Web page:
Follow the Coal Money

posted by Rainforest Action Network

These days, you’ll find more images of windmills and solar panels in political campaign ads than pictures of cute babies and American flags. Why, then, is it so hard to pass a simple bill promoting solar power? It couldn’t be the influence of the coal industry, could it?

The good folks at Appalachian Voices and Oil Change International have put together a great tool to show the ties between Congress and Big Coal. Want to know how much your legislator receives from the coal industry? Or the top overall recipients of coal cash in the House or Senate? How about which utilities or coal mining companies contribute the most to our elected officials? Click here to find out.

You’ll find that each of the top five (and nine of the top 10) recipients of coal industry money in the Senate voted against the solar bill. In the House, one proposed bill (H.R. 2169) would effectively end most mountaintop removal coal mining by prohibiting the dumping of mining waste into streams. Mountaintop removal mining has leveled nearly 500 mountains throughout Appalachia, burying more than 1,200 miles of streams and destroying hundreds of square miles of pristine Appalachian terrain in the process. Not surprisingly, only five of the 30 top recipients of coal money in the U.S. House have signed on as sponsors of this important bill.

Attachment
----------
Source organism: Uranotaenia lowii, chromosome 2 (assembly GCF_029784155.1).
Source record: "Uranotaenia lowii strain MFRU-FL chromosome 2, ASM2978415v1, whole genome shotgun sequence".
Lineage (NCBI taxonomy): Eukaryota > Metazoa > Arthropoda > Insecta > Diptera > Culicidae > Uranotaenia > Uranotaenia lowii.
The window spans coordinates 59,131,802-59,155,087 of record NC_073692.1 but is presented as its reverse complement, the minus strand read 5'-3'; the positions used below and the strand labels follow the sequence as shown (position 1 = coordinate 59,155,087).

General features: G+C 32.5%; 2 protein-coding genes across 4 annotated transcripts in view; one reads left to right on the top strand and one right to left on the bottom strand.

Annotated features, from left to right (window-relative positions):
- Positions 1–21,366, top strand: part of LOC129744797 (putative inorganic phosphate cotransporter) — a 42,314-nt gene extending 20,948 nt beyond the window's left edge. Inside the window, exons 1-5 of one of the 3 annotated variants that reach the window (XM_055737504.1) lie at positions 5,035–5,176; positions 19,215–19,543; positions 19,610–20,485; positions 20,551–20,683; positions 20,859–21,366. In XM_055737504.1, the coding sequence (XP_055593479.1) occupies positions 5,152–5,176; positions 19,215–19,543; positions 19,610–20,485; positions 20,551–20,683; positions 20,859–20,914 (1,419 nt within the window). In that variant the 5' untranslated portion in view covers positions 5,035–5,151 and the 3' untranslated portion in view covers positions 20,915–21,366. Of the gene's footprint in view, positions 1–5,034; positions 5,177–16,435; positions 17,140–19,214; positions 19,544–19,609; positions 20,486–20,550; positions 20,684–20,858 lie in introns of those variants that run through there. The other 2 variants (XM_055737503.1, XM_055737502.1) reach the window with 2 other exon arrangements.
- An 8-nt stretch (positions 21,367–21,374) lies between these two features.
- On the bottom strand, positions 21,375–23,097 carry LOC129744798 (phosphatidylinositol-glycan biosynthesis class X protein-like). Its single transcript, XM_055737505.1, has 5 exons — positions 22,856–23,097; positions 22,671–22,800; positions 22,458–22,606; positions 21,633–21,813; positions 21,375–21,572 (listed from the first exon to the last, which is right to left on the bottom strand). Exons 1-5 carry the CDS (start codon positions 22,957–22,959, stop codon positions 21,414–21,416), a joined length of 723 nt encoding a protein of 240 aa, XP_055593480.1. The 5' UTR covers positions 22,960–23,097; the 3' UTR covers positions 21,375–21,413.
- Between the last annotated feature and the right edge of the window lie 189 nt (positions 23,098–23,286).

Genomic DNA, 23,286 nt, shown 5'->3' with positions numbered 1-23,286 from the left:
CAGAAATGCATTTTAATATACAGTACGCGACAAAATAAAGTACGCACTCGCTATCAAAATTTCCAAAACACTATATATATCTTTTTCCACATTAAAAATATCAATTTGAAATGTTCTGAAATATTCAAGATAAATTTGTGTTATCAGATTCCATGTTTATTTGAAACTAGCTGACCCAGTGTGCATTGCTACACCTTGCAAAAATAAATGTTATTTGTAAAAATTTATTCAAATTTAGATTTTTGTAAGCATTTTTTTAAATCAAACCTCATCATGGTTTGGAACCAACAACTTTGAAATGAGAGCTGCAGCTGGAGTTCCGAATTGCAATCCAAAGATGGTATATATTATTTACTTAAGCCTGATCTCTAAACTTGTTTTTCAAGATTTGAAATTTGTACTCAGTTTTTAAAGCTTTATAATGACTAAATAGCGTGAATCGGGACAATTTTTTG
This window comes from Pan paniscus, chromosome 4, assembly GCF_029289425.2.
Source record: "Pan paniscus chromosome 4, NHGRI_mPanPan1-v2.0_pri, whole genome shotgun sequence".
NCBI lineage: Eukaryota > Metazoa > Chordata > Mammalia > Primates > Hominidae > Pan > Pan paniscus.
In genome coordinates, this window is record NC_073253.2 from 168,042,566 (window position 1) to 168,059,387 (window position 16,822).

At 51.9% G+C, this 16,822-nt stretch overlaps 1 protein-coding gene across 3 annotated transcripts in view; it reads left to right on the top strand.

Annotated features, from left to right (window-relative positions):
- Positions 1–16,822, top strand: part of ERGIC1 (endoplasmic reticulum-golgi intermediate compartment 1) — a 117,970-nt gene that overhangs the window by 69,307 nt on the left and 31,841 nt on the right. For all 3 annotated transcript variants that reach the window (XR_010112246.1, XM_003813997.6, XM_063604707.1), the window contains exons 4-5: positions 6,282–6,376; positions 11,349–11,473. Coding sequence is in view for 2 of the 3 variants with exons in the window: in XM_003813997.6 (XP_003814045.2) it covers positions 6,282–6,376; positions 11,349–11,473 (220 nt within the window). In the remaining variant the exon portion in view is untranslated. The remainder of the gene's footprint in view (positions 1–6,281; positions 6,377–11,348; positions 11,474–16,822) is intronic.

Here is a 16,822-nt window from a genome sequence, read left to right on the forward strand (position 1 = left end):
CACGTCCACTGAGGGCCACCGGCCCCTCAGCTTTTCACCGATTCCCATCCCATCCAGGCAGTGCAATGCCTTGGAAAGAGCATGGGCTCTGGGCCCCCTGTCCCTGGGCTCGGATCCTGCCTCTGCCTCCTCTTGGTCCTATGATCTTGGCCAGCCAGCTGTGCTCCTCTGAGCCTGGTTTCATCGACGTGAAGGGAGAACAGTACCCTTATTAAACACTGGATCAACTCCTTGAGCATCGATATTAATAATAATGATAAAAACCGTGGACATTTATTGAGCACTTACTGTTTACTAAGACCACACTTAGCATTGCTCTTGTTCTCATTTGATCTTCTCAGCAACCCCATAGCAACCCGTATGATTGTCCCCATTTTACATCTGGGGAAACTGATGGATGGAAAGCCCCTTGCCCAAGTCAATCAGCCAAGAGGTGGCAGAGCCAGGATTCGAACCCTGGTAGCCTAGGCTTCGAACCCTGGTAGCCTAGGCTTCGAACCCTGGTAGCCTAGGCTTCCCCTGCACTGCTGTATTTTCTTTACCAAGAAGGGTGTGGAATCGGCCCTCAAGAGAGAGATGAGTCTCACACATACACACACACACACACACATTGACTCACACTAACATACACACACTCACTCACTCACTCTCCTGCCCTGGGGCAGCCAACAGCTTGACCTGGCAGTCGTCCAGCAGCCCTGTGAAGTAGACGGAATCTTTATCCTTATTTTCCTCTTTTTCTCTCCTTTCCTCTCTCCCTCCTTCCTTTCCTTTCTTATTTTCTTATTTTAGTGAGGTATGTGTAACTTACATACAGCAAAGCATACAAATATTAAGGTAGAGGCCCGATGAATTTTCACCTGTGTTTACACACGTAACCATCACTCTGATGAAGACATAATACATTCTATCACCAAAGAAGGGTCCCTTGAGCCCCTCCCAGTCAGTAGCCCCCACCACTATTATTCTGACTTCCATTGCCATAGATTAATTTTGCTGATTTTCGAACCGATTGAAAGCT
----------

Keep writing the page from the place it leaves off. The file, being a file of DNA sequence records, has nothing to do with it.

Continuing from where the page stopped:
Let’s face facts: to get clean energy, we need a clean government. As I wrote in my new book, Coming Clean:

“It’s time to get dirty-energy money out of politics, and to end corporate welfare to the richest industries in history. Politicians need to show some backbone to help our country create a clean-energy future. Elected officials can step up and disavow campaign contributions, travel junkets, or other financial perks from the coal and oil industries. It’s really quite simple: if we want our government to be independent of the fossil-fuel industry, then politicians have to prove they can’t be bought. And if we want to move decisively to safe and sustainable forms of energy, then we should stop using taxpayer dollars to subsidize some of the oldest and dirtiest forms of energy.

“Imagine what we could do with the fossil-fuel industry’s $49 billion in annual subsidies. We could provide Head Start schooling for all eligible children in the United States (about $2 billion), and medical care for uninsured U.S. kids ($6 billion). Rather than dole out taxpayer dollars to Exxon and other oil companies, we could subsidize the rapid development of plug-in hybrid vehicles or residential and industrial-scale solar arrays. We can declare independence from oil and coal, and clean up government in the process.”

It’s time to start holding politicians accountable to the rhetorical standards they so eagerly set for themselves. Next time you see a political ad touting wind power and the coming energy revolution, see for yourself whether the politician who “approved that message” is full of noble intentions, or just full of hot air.